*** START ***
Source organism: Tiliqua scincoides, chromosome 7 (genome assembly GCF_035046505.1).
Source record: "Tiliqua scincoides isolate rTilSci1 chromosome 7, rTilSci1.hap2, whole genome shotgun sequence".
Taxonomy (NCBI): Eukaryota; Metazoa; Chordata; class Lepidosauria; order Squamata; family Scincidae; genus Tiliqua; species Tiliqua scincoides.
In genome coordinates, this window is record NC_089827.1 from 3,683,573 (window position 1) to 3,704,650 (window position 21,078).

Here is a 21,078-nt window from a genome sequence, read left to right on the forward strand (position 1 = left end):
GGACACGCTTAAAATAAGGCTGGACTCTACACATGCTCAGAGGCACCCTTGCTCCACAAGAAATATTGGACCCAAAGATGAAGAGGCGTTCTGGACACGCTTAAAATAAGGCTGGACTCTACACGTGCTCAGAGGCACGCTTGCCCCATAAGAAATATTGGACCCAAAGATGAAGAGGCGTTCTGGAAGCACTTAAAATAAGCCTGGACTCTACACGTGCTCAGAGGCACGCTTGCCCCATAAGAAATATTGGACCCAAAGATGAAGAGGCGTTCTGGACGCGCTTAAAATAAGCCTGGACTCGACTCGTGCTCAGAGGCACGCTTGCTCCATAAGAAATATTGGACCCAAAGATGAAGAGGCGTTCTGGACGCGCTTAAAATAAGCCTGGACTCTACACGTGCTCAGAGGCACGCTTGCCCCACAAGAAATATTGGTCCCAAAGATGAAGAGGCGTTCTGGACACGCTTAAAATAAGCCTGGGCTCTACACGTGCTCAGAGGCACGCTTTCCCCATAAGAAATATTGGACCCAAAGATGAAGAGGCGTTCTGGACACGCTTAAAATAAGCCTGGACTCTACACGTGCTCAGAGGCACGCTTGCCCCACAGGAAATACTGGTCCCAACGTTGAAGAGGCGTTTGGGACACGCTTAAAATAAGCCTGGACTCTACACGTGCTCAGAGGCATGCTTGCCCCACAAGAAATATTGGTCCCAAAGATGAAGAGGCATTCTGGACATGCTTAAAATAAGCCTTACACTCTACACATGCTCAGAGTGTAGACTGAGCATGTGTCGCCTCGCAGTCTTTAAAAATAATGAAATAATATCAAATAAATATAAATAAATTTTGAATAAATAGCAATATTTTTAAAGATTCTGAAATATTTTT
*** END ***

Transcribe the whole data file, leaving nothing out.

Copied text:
Source organism: Tiliqua scincoides, chromosome 7 (genome assembly GCF_035046505.1).
Source record: "Tiliqua scincoides isolate rTilSci1 chromosome 7, rTilSci1.hap2, whole genome shotgun sequence".
Taxonomy (NCBI): Eukaryota; Metazoa; Chordata; class Lepidosauria; order Squamata; family Scincidae; genus Tiliqua; species Tiliqua scincoides.
In genome coordinates, this window is record NC_089827.1 from 3,683,573 (window position 1) to 3,704,650 (window position 21,078).

Here is a 21,078-nt window from a genome sequence, read left to right on the forward strand (position 1 = left end):
GGACACGCTTAAAATAAGGCTGGACTCTACACATGCTCAGAGGCACCCTTGCTCCACAAGAAATATTGGACCCAAAGATGAAGAGGCGTTCTGGACACGCTTAAAATAAGGCTGGACTCTACACGTGCTCAGAGGCACGCTTGCCCCATAAGAAATATTGGACCCAAAGATGAAGAGGCGTTCTGGAAGCACTTAAAATAAGCCTGGACTCTACACGTGCTCAGAGGCACGCTTGCCCCATAAGAAATATTGGACCCAAAGATGAAGAGGCGTTCTGGACGCGCTTAAAATAAGCCTGGACTCGACTCGTGCTCAGAGGCACGCTTGCTCCATAAGAAATATTGGACCCAAAGATGAAGAGGCGTTCTGGACGCGCTTAAAATAAGCCTGGACTCTACACGTGCTCAGAGGCACGCTTGCCCCACAAGAAATATTGGTCCCAAAGATGAAGAGGCGTTCTGGACACGCTTAAAATAAGCCTGGGCTCTACACGTGCTCAGAGGCACGCTTTCCCCATAAGAAATATTGGACCCAAAGATGAAGAGGCGTTCTGGACACGCTTAAAATAAGCCTGGACTCTACACGTGCTCAGAGGCACGCTTGCCCCACAGGAAATACTGGTCCCAACGTTGAAGAGGCGTTTGGGACACGCTTAAAATAAGCCTGGACTCTACACGTGCTCAGAGGCATGCTTGCCCCACAAGAAATATTGGTCCCAAAGATGAAGAGGCATTCTGGACATGCTTAAAATAAGCCTTACACTCTACACATGCTCAGAGTGTAGACTGAGCATGTGTCGCCTCGCAGTCTTTAAAAATAATGAAATAATATCAAATAAATATAAATAAATTTTGAATAAATAGCAATATTTTTAAAGATTCTGAAATATTTTT